CME – Hypertension: Examining Cost Effectiveness of Treatment

CME – Hypertension: Examining Cost Effectiveness of Treatment
Author Information (click to view)

Andrew E. Moran, MD, MPH

Herbert Irving Assistant Professor of Medicine
Columbia University Medical Center


Figure 2 (click to view)
Target Audience (click to view)

This activity is designed to meet the needs of physicians.

Learning Objectives(click to view)

Upon completion of the educational activity, participants should be able to:

  1. Describe the key findings—and their implications—of a study that sought to estimate the incremental health gains and cost-effectiveness of implementing the strongest recommendations for hypertension therapy in the Eighth Joint National Committee’s 2014 guidelines on hypertension among adults.

Method of Participation(click to view)

Statements of credit will be awarded based on the participant reviewing monograph, correctly answer 2 out of 3 questions on the post test, completing and submitting an activity evaluation.  A statement of credit will be available upon completion of an online evaluation/claimed credit form at  You must participate in the entire activity to receive credit.  If you have questions about this CME/CE activity, please contact AKH Inc. at

Credit Available(click to view)


CME Credit Provided by AKH Inc., Advancing Knowledge in Healthcare

This activity has been planned and implemented in accordance with the Essential Areas and policies of the Accreditation Council for Continuing Medical Education (ACCME) through the joint providership of AKH Inc., Advancing Knowledge in Healthcare and Physician’s Weekly’s.  AKH Inc., Advancing Knowledge in Healthcare is accredited by the ACCME to provide continuing medical education for physicians.


AKH Inc., Advancing Knowledge in Healthcare designates this enduring activity for a maximum of 0.5 AMA PRA Category 1 Credit(s)™.  Physicians should claim only the credit commensurate with the extent of their participation in the activity.

Commercial Support(click to view)

There is no commercial support for this activity.

Disclosures(click to view)

It is the policy of AKH Inc. to ensure independence, balance, objectivity, scientific rigor, and integrity in all of its continuing education activities. The author must disclose to the participants any significant relationships with commercial interests whose products or devices may be mentioned in the activity or with the commercial supporter of this continuing education activity. Identified conflicts of interest are resolved by AKH prior to accreditation of the activity and may include any of or combination of the following: attestation to non-commercial content; notification of independent and certified CME/CE expectations; referral to National Author Initiative training; restriction of topic area or content; restriction to discussion of science only; amendment of content to eliminate discussion of device or technique; use of other author for discussion of recommendations; independent review against criteria ensuring evidence support recommendation; moderator review; and peer review.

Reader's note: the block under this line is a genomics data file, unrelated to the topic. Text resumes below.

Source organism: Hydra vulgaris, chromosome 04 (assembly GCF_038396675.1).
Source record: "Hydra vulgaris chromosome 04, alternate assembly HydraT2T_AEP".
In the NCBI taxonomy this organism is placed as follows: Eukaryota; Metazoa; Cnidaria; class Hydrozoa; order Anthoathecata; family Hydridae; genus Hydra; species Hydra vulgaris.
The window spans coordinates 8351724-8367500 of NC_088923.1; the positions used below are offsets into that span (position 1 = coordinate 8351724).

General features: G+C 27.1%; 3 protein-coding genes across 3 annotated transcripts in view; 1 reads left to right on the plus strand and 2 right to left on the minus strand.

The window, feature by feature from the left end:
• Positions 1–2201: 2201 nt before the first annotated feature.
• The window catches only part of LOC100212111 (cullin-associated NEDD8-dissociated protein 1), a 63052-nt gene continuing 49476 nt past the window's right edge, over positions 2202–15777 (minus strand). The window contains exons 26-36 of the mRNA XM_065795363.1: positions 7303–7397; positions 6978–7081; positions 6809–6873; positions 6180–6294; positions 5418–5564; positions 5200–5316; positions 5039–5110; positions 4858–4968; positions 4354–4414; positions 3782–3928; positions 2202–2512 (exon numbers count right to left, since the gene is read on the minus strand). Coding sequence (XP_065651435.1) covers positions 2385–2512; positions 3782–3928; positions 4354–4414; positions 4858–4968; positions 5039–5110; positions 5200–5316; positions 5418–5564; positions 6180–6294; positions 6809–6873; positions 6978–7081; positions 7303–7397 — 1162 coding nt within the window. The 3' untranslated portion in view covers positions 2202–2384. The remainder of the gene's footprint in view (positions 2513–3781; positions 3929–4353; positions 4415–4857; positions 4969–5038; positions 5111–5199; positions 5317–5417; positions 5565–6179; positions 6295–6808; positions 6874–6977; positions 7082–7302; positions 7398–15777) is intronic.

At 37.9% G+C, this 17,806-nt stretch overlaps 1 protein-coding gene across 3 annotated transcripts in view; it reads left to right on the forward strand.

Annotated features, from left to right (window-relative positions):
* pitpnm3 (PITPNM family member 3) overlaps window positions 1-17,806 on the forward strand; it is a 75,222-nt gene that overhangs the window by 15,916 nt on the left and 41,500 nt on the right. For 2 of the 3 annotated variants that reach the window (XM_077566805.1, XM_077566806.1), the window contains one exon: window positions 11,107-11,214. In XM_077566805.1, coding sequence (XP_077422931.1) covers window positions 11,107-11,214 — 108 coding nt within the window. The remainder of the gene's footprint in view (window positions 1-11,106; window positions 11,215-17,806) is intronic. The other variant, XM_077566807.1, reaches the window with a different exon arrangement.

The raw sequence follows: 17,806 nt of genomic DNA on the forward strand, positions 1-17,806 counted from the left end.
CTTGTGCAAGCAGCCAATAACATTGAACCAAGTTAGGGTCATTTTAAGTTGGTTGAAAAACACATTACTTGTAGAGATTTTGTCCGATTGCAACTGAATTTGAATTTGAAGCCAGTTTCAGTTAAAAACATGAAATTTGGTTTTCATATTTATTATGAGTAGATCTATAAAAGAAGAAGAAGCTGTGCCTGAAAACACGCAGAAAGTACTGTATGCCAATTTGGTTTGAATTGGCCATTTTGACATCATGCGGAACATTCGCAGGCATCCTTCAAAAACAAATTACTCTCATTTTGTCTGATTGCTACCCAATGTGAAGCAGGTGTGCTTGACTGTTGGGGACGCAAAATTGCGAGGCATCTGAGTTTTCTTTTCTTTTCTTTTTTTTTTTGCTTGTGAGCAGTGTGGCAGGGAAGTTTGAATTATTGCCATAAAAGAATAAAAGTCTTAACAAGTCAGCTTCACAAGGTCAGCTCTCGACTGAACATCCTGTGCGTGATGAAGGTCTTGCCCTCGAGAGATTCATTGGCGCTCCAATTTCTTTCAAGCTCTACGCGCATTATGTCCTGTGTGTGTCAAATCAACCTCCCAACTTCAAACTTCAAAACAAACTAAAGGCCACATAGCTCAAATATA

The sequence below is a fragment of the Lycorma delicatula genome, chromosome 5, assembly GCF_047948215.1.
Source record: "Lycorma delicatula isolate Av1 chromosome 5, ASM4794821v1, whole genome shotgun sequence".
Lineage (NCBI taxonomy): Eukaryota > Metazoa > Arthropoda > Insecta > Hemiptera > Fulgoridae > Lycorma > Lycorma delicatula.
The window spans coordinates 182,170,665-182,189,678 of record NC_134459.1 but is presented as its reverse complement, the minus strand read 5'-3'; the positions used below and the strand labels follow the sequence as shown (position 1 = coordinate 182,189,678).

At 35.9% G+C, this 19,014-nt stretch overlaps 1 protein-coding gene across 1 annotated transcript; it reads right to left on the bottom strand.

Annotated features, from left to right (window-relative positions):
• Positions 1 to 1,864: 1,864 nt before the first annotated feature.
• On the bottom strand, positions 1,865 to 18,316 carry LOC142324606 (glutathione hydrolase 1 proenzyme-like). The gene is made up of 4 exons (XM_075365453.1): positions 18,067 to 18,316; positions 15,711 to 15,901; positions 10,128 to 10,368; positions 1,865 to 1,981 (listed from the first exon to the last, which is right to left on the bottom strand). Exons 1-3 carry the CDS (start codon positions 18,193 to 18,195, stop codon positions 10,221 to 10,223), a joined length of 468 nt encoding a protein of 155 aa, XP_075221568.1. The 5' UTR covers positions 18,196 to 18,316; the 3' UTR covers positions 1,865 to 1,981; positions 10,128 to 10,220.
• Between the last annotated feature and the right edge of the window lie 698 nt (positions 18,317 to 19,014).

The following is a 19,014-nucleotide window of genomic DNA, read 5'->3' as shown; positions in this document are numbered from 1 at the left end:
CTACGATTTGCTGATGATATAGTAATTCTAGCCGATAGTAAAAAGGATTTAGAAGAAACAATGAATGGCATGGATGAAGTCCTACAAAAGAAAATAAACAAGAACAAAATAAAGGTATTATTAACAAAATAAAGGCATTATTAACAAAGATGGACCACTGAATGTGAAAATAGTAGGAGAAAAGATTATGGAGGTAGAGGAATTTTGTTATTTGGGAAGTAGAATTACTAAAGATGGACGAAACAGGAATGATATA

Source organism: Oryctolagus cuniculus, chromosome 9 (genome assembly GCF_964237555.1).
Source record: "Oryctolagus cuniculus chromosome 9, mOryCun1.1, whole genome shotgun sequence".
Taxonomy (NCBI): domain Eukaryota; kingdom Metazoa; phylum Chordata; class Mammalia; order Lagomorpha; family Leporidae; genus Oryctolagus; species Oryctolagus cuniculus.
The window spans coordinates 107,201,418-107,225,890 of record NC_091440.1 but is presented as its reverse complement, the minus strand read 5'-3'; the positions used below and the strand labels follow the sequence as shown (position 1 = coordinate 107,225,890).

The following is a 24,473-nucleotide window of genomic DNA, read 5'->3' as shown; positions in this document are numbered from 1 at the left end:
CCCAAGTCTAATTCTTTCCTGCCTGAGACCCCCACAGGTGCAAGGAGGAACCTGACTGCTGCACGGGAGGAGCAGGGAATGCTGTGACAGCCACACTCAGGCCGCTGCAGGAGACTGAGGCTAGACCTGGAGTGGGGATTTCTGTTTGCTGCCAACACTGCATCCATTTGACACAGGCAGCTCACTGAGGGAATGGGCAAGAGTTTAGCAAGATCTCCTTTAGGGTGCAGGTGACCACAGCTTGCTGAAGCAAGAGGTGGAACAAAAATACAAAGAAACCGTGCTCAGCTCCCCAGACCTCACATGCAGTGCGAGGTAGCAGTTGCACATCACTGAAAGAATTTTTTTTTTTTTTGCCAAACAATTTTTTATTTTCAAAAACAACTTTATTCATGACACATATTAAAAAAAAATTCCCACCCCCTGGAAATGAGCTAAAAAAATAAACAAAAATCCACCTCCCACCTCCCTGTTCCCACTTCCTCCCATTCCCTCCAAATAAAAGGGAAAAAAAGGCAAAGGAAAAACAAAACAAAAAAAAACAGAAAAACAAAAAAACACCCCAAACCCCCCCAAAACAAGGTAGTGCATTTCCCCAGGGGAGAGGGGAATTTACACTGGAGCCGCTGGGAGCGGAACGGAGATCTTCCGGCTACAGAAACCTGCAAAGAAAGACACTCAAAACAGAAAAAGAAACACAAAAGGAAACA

Disclosure of Unlabeled Use & Investigational Product(click to view)

This educational activity may include discussion of uses of agents that are investigational and/or unapproved by the FDA. Please refer to the official prescribing information for each product for discussion of approved indications, contraindications, and warnings.

Disclaimer(click to view)

This course is designed solely to provide the healthcare professional with information to assist in his/her practice and professional development and is not to be considered a diagnostic tool to replace professional advice or treatment. The course serves as a general guide to the healthcare professional, and therefore, cannot be considered as giving legal, nursing, medical, or other professional advice in specific cases. AKH Inc. specifically disclaim responsibility for any adverse consequences resulting directly or indirectly from information in the course, for undetected error, or through participant’s misunderstanding of the content.

Faculty & Credentials(click to view)


Keith D’Oria, Editorial Director
Discloses no financial relationships with pharmaceutical or medical product manufacturers.
Andrew E. Moran, MD, MPH
Discloses no financial relationships with pharmaceutical or medical product manufacturers.

Dorothy Caputo, MA, BSN, RN- CE Director of Accreditation
Discloses no financial relationships with pharmaceutical or medical product manufacturers.

AKH planners and reviewers have no relevant financial relationships to disclose.


Andrew E. Moran, MD, MPH (click to view)

Andrew E. Moran, MD, MPH

Herbert Irving Assistant Professor of Medicine
Columbia University Medical Center


Implementing hypertension guidelines for adults could help the healthcare system prevent as many as 56,000 cardiovascular events and 13,000 deaths annually while simultaneously saving money on the costs of caring for hypertensive patients.

According to current estimates, 44% of the 64 million adults in the United States with hypertension did not have their condition controlled in 2014. In 2014, the Eighth Joint National Committee released its first updated guidelines on hypertension since 2003. Several important changes were made from the earlier guideline, including recommendations to focus on diastolic rather than systolic blood pressure (BP) for adults younger than 60 and setting more conservative BP goals for adults aged 60 and older (150/90 mm Hg) as well as for patients with diabetes or chronic kidney disease (140/90 mm Hg).